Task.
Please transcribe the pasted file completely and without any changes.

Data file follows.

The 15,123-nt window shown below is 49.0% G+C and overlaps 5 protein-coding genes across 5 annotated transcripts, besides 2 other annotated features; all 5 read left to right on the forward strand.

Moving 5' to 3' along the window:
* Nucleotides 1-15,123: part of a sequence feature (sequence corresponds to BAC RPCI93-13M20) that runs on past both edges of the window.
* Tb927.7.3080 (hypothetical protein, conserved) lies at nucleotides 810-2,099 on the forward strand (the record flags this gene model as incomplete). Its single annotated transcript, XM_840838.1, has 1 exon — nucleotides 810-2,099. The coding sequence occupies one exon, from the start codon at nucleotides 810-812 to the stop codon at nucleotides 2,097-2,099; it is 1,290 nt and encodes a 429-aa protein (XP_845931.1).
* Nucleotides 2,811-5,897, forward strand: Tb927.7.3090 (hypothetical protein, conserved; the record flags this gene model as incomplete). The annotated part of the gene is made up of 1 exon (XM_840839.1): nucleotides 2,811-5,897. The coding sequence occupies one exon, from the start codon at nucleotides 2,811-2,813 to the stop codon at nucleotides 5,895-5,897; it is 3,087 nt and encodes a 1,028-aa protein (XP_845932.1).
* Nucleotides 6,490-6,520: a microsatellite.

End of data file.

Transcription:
The 15,123-nt window shown below is 49.0% G+C and overlaps 5 protein-coding genes across 5 annotated transcripts, besides 2 other annotated features; all 5 read left to right on the forward strand.

Moving 5' to 3' along the window:
* Nucleotides 1-15,123: part of a sequence feature (sequence corresponds to BAC RPCI93-13M20) that runs on past both edges of the window.
* Tb927.7.3080 (hypothetical protein, conserved) lies at nucleotides 810-2,099 on the forward strand (the record flags this gene model as incomplete). Its single annotated transcript, XM_840838.1, has 1 exon — nucleotides 810-2,099. The coding sequence occupies one exon, from the start codon at nucleotides 810-812 to the stop codon at nucleotides 2,097-2,099; it is 1,290 nt and encodes a 429-aa protein (XP_845931.1).
* Nucleotides 2,811-5,897, forward strand: Tb927.7.3090 (hypothetical protein, conserved; the record flags this gene model as incomplete). The annotated part of the gene is made up of 1 exon (XM_840839.1): nucleotides 2,811-5,897. The coding sequence occupies one exon, from the start codon at nucleotides 2,811-2,813 to the stop codon at nucleotides 5,895-5,897; it is 3,087 nt and encodes a 1,028-aa protein (XP_845932.1).
* Nucleotides 6,490-6,520: a microsatellite.